Summary: Philippians 2:1-11 teaches us the nature of spiritual unity.


We are in a series of sermons on Paul’s letter to the Philippians that I am calling, “The Christian’s Contentment.”

After the opening greeting, Paul gave thanks to God for them, and prayed for them. As he began the body his letter, Paul wanted them to know that despite his imprisonment, the gospel was advancing. Then, he urged them to live for Christ. However, like every church in every age the Philippian church faced the danger and discord of disunity. So, Paul encouraged the Philippian church to strive for spiritual unity.

Let’s read about Paul’s encouragement to spiritual unity in Philippians 2:1-11:

1 So if there is any encouragement in Christ, any comfort from love, any participation in the Spirit, any affection and sympathy, 2 complete my joy by being of the same mind, having the same love, being in full accord and of one mind. 3 Do nothing from selfish ambition or conceit, but in humility count others more significant than yourselves. 4 Let each of you look not only to his own interests, but also to the interests of others. 5 Have this mind among yourselves, which is yours in Christ Jesus, 6 who, though he was in the form of God, did not count equality with God a thing to be grasped, 7 but emptied himself, by taking the form of a servant, being born in the likeness of men. 8 And being found in human form, he humbled himself by becoming obedient to the point of death, even death on a cross. 9 Therefore God has highly exalted him and bestowed on him the name that is above every name, 10 so that at the name of Jesus every knee should bow, in heaven and on earth and under the earth, 11 and every tongue confess that Jesus Christ is Lord, to the glory of God the Father. (Philippians 2:1-11)


Kent Hughes tells the story that when a certain church in Dallas became divided, the rift was so bitter that each side instituted a lawsuit seeking to dispossess the other side from the church’s property—this despite Scripture’s warnings about taking such matters before public courts (cf. 1 Corinthians 6:1–8). The story, of course, hit the Dallas newspapers and garnered considerable interest from the readers. The judge wisely ruled that it was not the province of the court to decide such matters until the case had been heard before the denomination’s church court. So the dispute was remanded to the ecclesiastical court where, eventually, the decision was made to award the real estate and property to one side.

The losers withdrew and formed another church nearby. That is church growth the American way! It was reported in the Dallas newspapers (no doubt with some delight) that the church court had traced the trouble to its source: the trouble began when, at a church dinner, an elder had been served a smaller slice of ham than a child seated next to him.

Lest you think that fights like this only take place in America, let me share a story with you from Wales. Leslie Flynn wrote a book with a fascinating title: Great Church Fights. He tells the story from a Welsh newspaper about a church that was looking for a new pastor. He writes:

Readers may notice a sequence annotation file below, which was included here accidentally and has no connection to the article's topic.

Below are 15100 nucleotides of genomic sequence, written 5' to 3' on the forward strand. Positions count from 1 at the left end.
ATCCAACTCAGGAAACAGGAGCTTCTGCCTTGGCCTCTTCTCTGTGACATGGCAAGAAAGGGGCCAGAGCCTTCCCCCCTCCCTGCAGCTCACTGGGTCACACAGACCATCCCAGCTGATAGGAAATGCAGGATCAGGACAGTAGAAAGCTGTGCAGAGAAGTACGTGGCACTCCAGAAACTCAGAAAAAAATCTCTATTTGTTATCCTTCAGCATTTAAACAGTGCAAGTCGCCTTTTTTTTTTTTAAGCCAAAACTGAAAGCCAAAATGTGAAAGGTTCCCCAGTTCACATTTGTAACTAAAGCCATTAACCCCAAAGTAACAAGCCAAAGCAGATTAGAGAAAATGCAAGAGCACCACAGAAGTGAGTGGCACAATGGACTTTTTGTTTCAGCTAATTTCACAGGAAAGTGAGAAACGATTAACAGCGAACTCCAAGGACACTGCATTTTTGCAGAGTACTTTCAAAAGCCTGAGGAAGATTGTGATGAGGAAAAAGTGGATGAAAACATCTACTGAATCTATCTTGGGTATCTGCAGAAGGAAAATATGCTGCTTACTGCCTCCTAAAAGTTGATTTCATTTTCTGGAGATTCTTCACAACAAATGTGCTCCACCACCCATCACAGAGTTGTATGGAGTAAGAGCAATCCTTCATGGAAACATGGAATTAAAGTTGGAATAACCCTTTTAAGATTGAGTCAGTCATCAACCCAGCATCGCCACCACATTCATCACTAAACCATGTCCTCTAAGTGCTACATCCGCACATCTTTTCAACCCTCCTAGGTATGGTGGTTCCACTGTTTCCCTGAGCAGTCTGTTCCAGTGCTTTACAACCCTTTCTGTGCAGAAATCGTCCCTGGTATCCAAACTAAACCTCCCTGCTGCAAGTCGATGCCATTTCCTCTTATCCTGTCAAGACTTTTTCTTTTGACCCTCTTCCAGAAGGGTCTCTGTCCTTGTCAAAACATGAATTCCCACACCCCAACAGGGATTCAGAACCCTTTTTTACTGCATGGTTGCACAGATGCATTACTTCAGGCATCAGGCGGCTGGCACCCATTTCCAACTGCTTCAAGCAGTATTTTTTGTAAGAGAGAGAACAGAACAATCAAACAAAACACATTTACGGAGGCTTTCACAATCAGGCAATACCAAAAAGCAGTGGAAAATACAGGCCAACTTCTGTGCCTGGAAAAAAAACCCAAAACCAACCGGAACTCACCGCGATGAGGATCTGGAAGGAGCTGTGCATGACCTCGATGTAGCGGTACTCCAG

Yesterday the two opposition groups both sent ministers to the pulpit. Both spoke simultaneously, each trying to shout above the other. Both called for hymns, and the congregation sang two—each side trying to drown out the other. Then the groups began shouting at each other. Bibles were raised in anger. The Sunday morning service turned into a bedlam. Through it all, the two preachers continued to outshout each other with their sermons.

Eventually a deacon called a policeman. Two came in and began shouting for the congregation to be quiet. They advised the 40 persons in the church to return home. The rivals filed out, still arguing. Last night one of the group called a “let’s-be-friends” meeting. It broke up in argument.

The newspaper article was headlined, “Hallelujah! Two Jacks in One Pulpit.”

These are two humorous—though serious and sad—examples of disunity in the church. We have probably all experienced disunity in the church to know what it looks like. Paul had heard of disunity in his beloved Philippian church, and so he wanted to encourage them to strive for spiritual unity.


Philippians 2:1-11 teaches us the nature of spiritual unity.

Let’s use the following outline:?

1. The Formula for Spiritual Unity (2:1-4)

2. The Model for Spiritual Unity (2:5-11)

I. The Formula for Spiritual Unity (2:1-4)

First, let’s look at the formula for spiritual unity.

At the end of chapter one of Paul’s letter to the Philippians, he urged the Philippian Christians to live for Christ. Because they had received the gospel, they must therefore live in such a way that shows that they are not only united to Christ but also to one another. This spiritual unity includes three necessary elements: the motives, the marks, and the means.

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